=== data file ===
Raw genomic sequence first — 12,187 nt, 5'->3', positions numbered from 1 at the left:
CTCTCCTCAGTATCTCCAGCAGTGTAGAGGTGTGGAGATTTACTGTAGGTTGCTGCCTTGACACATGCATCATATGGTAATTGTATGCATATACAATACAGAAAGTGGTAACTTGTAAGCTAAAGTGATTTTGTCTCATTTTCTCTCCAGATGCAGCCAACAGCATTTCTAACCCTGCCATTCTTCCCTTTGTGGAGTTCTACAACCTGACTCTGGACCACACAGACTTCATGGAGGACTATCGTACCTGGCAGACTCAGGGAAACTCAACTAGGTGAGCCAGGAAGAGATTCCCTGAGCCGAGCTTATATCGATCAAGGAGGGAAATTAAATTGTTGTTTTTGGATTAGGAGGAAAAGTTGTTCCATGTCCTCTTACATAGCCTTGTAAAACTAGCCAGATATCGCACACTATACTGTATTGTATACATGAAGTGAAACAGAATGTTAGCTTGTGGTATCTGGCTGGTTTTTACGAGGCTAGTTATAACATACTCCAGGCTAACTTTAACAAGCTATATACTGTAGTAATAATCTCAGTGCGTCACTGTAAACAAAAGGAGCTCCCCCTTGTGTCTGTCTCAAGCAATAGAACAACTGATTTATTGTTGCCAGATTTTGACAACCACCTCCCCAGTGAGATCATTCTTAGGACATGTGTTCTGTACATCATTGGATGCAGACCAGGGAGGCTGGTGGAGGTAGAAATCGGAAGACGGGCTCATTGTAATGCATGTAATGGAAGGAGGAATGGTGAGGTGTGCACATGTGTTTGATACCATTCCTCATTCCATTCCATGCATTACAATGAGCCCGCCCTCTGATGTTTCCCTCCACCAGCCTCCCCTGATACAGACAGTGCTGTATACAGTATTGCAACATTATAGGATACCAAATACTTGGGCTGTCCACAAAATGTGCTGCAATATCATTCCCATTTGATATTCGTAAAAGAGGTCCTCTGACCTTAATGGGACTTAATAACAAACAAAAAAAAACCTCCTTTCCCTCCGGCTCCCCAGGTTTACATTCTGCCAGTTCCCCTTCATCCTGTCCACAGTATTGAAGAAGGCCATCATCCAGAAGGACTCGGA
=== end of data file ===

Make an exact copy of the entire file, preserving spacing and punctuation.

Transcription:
Raw genomic sequence first — 12,187 nt, 5'->3', positions numbered from 1 at the left:
CTCTCCTCAGTATCTCCAGCAGTGTAGAGGTGTGGAGATTTACTGTAGGTTGCTGCCTTGACACATGCATCATATGGTAATTGTATGCATATACAATACAGAAAGTGGTAACTTGTAAGCTAAAGTGATTTTGTCTCATTTTCTCTCCAGATGCAGCCAACAGCATTTCTAACCCTGCCATTCTTCCCTTTGTGGAGTTCTACAACCTGACTCTGGACCACACAGACTTCATGGAGGACTATCGTACCTGGCAGACTCAGGGAAACTCAACTAGGTGAGCCAGGAAGAGATTCCCTGAGCCGAGCTTATATCGATCAAGGAGGGAAATTAAATTGTTGTTTTTGGATTAGGAGGAAAAGTTGTTCCATGTCCTCTTACATAGCCTTGTAAAACTAGCCAGATATCGCACACTATACTGTATTGTATACATGAAGTGAAACAGAATGTTAGCTTGTGGTATCTGGCTGGTTTTTACGAGGCTAGTTATAACATACTCCAGGCTAACTTTAACAAGCTATATACTGTAGTAATAATCTCAGTGCGTCACTGTAAACAAAAGGAGCTCCCCCTTGTGTCTGTCTCAAGCAATAGAACAACTGATTTATTGTTGCCAGATTTTGACAACCACCTCCCCAGTGAGATCATTCTTAGGACATGTGTTCTGTACATCATTGGATGCAGACCAGGGAGGCTGGTGGAGGTAGAAATCGGAAGACGGGCTCATTGTAATGCATGTAATGGAAGGAGGAATGGTGAGGTGTGCACATGTGTTTGATACCATTCCTCATTCCATTCCATGCATTACAATGAGCCCGCCCTCTGATGTTTCCCTCCACCAGCCTCCCCTGATACAGACAGTGCTGTATACAGTATTGCAACATTATAGGATACCAAATACTTGGGCTGTCCACAAAATGTGCTGCAATATCATTCCCATTTGATATTCGTAAAAGAGGTCCTCTGACCTTAATGGGACTTAATAACAAACAAAAAAAAACCTCCTTTCCCTCCGGCTCCCCAGGTTTACATTCTGCCAGTTCCCCTTCATCCTGTCCACAGTATTGAAGAAGGCCATCATCCAGAAGGACTCGGA